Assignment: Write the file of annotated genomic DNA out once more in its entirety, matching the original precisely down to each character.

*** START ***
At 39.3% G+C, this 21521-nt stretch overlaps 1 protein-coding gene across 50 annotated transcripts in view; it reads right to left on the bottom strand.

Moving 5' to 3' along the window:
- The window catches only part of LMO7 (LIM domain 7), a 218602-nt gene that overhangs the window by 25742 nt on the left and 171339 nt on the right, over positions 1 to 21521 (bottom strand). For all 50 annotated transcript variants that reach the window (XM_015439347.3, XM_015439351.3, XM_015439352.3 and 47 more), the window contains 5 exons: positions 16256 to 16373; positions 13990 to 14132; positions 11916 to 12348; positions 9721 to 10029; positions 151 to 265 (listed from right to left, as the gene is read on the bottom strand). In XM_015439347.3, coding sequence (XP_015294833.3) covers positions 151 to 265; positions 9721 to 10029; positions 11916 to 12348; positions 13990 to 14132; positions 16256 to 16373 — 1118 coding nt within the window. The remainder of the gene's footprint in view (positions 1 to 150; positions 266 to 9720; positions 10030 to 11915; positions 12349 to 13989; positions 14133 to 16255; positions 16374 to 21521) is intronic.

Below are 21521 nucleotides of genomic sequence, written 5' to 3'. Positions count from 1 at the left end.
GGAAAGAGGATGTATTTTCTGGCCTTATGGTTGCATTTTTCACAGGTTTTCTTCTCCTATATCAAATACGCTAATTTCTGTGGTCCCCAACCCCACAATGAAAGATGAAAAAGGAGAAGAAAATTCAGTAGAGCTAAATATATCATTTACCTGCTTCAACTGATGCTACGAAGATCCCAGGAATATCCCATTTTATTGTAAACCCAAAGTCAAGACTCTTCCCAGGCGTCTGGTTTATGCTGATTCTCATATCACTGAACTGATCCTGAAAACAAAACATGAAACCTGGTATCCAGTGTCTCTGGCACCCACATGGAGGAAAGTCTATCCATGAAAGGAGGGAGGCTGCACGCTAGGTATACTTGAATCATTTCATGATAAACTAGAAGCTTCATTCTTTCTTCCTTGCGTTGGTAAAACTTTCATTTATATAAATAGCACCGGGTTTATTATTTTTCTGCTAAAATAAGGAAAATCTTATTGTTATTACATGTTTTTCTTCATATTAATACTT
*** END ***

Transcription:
At 39.3% G+C, this 21521-nt stretch overlaps 1 protein-coding gene across 50 annotated transcripts in view; it reads right to left on the bottom strand.

Moving 5' to 3' along the window:
- The window catches only part of LMO7 (LIM domain 7), a 218602-nt gene that overhangs the window by 25742 nt on the left and 171339 nt on the right, over positions 1 to 21521 (bottom strand). For all 50 annotated transcript variants that reach the window (XM_015439347.3, XM_015439351.3, XM_015439352.3 and 47 more), the window contains 5 exons: positions 16256 to 16373; positions 13990 to 14132; positions 11916 to 12348; positions 9721 to 10029; positions 151 to 265 (listed from right to left, as the gene is read on the bottom strand). In XM_015439347.3, coding sequence (XP_015294833.3) covers positions 151 to 265; positions 9721 to 10029; positions 11916 to 12348; positions 13990 to 14132; positions 16256 to 16373 — 1118 coding nt within the window. The remainder of the gene's footprint in view (positions 1 to 150; positions 266 to 9720; positions 10030 to 11915; positions 12349 to 13989; positions 14133 to 16255; positions 16374 to 21521) is intronic.

Below are 21521 nucleotides of genomic sequence, written 5' to 3'. Positions count from 1 at the left end.
GGAAAGAGGATGTATTTTCTGGCCTTATGGTTGCATTTTTCACAGGTTTTCTTCTCCTATATCAAATACGCTAATTTCTGTGGTCCCCAACCCCACAATGAAAGATGAAAAAGGAGAAGAAAATTCAGTAGAGCTAAATATATCATTTACCTGCTTCAACTGATGCTACGAAGATCCCAGGAATATCCCATTTTATTGTAAACCCAAAGTCAAGACTCTTCCCAGGCGTCTGGTTTATGCTGATTCTCATATCACTGAACTGATCCTGAAAACAAAACATGAAACCTGGTATCCAGTGTCTCTGGCACCCACATGGAGGAAAGTCTATCCATGAAAGGAGGGAGGCTGCACGCTAGGTATACTTGAATCATTTCATGATAAACTAGAAGCTTCATTCTTTCTTCCTTGCGTTGGTAAAACTTTCATTTATATAAATAGCACCGGGTTTATTATTTTTCTGCTAAAATAAGGAAAATCTTATTGTTATTACATGTTTTTCTTCATATTAATACTT